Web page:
The Freer Gallery of Art houses Asian collections that span Neolithic times to the early 20th century and are both known internationally for their quality. The Sackler offers many events and a popular series of free films; arrive early for tickets because they tend to run out quickly. For more information on other pop- ular Smithsonian exhibits, including the National Museum of American History’s permanent exhibit, “A More Perfect Union: Japanese Americans and the U.S. Constitution.”
The skyrocking number of new ethnic eateries within the past twenty years has elevated Washington DC to one of the most diverse and influential restaurant cities in the United States. So, whether it is Afghan, Brazilian, Malaysian, Salvadoran, Vietnamese or African American cuisine you seek, welcome to Washington DC–you have come to the right town! With so many tempting dining expe- riences to choose from in Washington, D.C., the hardest question remains, ‘where should we eat tonight?’ Why not try Spanish Tapas ; small, appetizer-size portions of fragrant delicacies that allow one to sample several dishes at a time, without over eating or over spending.
In Chinatown on a Sunday afternoon, Dim Sum, a mobile smorgasbord of delec- table Far-East offerings, is a savory, chaotic alternative to a typical Sunday brunch. When dining Ethiopian style in Adams Morgan, never dine alone. It is much too fun with everyone sitting around a colorful, flat basket, eating sans utensils, and sharing generous por- tions of lamb, chicken and vegetables. Instead of forks, a sponge-like bread called Injera is used to scoop up your food. Today’s trends in African American, African, and Caribbean restaurants reflect memorable meals of yesteryear while taking on both the challenges of the approaching millennium and the consumer orientation of modern busi- ness.
The success of Nouvelle Soul Food as a response to these trends is confirmed by the recent opening of sev- eral major restaurants featuring this exciting new–old cuisine. Though their offerings include dishes we grew up with, their culinary presentation is more artis- tic, their dining environment’s more upscale, and their wait-service, often, more commanding. At an average price of $18 a plate, is it worth it? Oh yeah! Even with these new entries to the forever changing restaurant scene, old favorites like Ben’s Chili Bowl and Florida Avenue Grill have survived over 40 years of social change. Do yourself a favor and stop in to say hello to Virginia Ali, proprietor of the legendary Ben’s Chili Bowl. Ms. Ali will graciously tell you stories of segregated DC, the rise, fall and resurrection of the U Street corridor and the many celebrities who consider Ben’s half-smokes one of their favorite indulgences.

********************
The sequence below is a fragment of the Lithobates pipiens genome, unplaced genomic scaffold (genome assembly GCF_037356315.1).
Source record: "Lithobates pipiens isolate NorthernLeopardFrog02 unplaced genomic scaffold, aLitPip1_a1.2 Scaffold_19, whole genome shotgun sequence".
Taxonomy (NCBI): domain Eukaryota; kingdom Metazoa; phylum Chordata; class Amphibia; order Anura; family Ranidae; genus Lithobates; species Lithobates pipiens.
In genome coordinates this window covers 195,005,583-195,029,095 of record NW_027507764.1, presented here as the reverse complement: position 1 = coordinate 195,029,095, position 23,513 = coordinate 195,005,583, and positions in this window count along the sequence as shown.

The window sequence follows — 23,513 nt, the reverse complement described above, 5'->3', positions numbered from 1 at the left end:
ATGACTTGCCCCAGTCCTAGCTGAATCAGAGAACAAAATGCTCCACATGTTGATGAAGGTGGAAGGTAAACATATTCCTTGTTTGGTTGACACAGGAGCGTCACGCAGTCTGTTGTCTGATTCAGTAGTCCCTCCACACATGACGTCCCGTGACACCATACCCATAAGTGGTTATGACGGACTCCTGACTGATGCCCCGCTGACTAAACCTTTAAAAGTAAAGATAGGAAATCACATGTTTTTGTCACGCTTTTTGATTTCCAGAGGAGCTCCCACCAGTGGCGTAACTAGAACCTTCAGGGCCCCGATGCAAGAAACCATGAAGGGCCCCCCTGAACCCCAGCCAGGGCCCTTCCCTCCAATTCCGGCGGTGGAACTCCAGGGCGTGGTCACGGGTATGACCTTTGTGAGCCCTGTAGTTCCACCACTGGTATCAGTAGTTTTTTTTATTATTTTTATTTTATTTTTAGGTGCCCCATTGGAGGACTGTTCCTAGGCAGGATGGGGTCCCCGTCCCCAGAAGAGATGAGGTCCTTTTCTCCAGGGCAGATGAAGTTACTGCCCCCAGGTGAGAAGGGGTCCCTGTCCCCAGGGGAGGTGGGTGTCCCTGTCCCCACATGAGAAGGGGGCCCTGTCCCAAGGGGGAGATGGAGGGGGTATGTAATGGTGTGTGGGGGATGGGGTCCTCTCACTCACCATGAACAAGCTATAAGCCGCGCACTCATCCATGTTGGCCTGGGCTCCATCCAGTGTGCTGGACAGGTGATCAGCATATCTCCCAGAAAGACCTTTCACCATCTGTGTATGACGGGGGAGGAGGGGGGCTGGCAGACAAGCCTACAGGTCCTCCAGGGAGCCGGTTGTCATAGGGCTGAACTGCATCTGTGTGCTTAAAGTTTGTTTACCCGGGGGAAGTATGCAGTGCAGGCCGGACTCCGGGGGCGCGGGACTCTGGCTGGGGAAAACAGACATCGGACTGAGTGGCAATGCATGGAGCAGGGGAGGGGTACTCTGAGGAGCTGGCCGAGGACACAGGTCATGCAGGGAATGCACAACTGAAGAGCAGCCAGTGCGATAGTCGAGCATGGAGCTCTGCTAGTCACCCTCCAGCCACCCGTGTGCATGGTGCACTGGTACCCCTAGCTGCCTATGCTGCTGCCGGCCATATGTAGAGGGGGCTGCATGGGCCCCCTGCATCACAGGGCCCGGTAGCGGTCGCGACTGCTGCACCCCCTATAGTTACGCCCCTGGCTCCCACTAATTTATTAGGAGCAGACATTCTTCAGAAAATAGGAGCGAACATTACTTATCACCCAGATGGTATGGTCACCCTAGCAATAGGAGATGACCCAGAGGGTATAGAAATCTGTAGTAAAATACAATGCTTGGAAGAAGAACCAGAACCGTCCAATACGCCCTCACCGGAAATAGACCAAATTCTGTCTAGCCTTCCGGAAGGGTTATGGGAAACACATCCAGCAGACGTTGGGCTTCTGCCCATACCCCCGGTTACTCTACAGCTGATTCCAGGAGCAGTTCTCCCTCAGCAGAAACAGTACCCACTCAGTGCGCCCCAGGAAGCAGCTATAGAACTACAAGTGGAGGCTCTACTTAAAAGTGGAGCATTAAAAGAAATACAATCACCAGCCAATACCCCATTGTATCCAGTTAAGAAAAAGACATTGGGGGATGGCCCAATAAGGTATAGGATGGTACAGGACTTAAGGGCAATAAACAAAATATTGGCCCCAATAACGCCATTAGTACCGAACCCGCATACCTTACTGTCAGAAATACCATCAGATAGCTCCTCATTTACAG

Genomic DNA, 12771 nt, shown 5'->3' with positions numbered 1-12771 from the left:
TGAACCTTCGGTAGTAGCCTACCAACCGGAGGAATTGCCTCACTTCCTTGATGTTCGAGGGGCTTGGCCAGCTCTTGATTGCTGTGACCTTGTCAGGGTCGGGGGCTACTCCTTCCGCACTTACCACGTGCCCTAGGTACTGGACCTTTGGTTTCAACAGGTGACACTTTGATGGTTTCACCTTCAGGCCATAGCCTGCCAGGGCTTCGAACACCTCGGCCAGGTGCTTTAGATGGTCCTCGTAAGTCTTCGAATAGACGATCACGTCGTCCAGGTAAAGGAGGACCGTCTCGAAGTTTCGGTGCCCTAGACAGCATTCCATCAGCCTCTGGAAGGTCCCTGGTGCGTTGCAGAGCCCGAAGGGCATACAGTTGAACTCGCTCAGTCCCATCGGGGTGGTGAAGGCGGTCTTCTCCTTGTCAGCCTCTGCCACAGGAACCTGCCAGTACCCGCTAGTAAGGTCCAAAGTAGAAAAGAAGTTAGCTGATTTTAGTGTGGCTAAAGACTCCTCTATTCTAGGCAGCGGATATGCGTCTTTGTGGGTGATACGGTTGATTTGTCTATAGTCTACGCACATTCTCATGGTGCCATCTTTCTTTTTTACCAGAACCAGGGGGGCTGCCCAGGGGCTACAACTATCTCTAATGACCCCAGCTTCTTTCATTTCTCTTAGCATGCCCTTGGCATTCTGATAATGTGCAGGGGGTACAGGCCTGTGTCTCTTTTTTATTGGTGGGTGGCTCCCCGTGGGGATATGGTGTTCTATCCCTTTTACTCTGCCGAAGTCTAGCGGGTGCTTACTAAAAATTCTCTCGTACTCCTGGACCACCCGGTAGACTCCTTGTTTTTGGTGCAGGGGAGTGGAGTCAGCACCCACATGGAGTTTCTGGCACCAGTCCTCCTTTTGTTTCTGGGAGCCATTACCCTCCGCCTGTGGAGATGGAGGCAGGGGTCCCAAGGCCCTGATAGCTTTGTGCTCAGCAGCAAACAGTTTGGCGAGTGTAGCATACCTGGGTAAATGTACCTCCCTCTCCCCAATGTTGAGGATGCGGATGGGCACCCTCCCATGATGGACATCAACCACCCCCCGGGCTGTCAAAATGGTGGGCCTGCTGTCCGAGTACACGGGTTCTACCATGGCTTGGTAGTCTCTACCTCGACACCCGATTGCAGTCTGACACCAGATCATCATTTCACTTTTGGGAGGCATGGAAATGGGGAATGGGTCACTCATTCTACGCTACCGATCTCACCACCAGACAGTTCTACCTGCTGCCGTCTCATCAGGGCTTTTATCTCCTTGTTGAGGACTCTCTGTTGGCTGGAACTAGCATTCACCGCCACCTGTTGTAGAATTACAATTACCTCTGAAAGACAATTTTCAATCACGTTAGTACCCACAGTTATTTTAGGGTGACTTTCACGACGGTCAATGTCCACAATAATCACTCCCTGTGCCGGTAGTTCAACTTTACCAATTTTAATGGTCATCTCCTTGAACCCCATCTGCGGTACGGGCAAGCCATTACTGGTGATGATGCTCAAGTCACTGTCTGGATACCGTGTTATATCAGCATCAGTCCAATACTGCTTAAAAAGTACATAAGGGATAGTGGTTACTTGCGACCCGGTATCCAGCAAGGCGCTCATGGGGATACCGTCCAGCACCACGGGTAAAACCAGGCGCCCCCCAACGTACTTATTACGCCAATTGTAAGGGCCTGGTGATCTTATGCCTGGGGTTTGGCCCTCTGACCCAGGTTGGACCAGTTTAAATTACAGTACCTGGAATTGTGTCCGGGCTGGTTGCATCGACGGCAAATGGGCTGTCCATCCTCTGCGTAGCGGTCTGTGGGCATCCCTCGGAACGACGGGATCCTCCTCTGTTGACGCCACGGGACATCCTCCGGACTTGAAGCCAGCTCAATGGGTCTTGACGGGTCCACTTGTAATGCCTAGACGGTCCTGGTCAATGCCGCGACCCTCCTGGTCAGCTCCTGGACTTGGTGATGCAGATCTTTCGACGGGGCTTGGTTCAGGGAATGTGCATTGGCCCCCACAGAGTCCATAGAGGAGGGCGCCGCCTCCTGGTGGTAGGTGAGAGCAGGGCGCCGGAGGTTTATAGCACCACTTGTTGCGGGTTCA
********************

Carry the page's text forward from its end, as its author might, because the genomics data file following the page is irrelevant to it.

Lacey Wilson con- tinues to greet his loyal regulars daily from behind the counter of Florida Avenue Grill, arguably the most famous Soul Food restaurant in the district. The small luncheonette serves a terrific breakfast of pork chops and scrambled eggs, just as it has done since 1944. Thank goodness some things never change! Here is a list of restaurants popular with locals, Capitol Hill politicians, and culinary connoisseurs alike. If you hunger for a plate of home-style cookin’, take-out for eating-in curled up in front of the TV, or to treat yourself to an evening made in gastronomic heaven, Washington, D.C. offers a plethora of dining experiences. Enjoy!